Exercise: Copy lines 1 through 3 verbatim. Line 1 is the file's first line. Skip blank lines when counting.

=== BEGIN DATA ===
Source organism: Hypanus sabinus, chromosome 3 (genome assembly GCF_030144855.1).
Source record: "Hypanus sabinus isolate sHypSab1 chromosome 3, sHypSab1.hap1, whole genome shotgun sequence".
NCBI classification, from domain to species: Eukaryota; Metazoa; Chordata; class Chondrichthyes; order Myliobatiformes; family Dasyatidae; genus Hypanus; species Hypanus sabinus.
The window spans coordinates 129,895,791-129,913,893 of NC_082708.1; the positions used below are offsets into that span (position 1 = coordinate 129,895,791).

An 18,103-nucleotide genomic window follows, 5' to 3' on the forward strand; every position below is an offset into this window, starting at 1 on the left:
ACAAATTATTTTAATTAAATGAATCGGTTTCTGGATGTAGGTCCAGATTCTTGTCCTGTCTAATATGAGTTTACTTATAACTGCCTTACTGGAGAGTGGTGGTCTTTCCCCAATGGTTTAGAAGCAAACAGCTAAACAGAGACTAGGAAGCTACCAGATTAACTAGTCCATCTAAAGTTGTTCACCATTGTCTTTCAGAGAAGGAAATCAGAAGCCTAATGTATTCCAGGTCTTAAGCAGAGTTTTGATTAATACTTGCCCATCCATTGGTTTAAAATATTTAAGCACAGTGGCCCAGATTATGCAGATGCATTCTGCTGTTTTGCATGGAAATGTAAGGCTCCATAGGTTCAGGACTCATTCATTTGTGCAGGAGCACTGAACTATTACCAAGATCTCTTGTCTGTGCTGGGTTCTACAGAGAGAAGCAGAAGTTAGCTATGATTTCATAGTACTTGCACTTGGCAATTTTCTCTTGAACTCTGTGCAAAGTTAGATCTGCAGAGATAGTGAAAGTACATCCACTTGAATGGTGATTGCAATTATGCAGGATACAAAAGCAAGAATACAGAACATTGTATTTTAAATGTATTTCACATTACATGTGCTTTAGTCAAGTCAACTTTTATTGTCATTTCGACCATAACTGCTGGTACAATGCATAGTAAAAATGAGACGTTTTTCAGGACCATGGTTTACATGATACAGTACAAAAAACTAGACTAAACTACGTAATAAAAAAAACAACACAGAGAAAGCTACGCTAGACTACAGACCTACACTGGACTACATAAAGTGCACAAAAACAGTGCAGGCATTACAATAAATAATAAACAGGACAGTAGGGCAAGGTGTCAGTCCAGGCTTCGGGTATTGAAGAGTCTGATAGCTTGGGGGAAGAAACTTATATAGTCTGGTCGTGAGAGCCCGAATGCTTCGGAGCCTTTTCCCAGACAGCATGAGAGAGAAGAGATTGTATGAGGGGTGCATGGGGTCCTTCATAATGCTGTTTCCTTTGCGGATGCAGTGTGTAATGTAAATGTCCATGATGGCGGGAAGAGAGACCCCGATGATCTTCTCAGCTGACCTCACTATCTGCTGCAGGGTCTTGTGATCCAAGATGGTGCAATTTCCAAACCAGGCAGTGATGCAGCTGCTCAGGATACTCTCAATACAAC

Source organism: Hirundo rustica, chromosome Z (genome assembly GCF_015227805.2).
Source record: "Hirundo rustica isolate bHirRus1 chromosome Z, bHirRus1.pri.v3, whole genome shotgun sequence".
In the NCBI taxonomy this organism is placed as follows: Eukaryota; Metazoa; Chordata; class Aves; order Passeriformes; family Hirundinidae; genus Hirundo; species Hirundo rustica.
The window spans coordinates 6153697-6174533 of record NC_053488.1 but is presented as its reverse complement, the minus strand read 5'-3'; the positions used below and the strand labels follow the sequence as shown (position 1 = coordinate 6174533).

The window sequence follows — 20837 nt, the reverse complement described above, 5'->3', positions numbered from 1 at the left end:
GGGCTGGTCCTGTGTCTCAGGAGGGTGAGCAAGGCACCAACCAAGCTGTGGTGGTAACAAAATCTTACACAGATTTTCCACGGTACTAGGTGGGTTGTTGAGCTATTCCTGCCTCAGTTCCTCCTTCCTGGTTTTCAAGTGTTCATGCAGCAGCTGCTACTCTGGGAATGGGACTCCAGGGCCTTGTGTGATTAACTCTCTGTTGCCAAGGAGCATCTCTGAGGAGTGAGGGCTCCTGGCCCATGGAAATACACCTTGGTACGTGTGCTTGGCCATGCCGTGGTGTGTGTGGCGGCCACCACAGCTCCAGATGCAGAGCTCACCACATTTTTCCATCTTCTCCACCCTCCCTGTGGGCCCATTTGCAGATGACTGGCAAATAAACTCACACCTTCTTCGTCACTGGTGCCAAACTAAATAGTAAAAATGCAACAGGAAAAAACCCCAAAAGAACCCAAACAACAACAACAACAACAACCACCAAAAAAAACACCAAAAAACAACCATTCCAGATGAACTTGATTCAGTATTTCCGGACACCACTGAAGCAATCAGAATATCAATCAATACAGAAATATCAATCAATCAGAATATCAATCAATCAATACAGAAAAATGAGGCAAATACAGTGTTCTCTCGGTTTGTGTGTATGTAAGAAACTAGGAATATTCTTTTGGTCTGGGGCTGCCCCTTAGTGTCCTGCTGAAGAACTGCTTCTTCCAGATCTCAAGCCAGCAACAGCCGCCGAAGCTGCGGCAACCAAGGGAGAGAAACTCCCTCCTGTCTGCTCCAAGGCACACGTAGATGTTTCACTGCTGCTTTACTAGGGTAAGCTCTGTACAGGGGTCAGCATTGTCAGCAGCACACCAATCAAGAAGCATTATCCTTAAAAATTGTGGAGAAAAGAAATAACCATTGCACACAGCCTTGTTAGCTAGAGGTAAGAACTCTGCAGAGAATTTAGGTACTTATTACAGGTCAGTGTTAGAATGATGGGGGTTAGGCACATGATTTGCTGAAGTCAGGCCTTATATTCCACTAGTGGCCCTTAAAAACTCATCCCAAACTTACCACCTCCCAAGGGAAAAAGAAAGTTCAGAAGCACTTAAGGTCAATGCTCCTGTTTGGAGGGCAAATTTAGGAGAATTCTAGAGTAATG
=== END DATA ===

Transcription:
Source organism: Hypanus sabinus, chromosome 3 (genome assembly GCF_030144855.1).
Source record: "Hypanus sabinus isolate sHypSab1 chromosome 3, sHypSab1.hap1, whole genome shotgun sequence".
NCBI classification, from domain to species: Eukaryota; Metazoa; Chordata; class Chondrichthyes; order Myliobatiformes; family Dasyatidae; genus Hypanus; species Hypanus sabinus.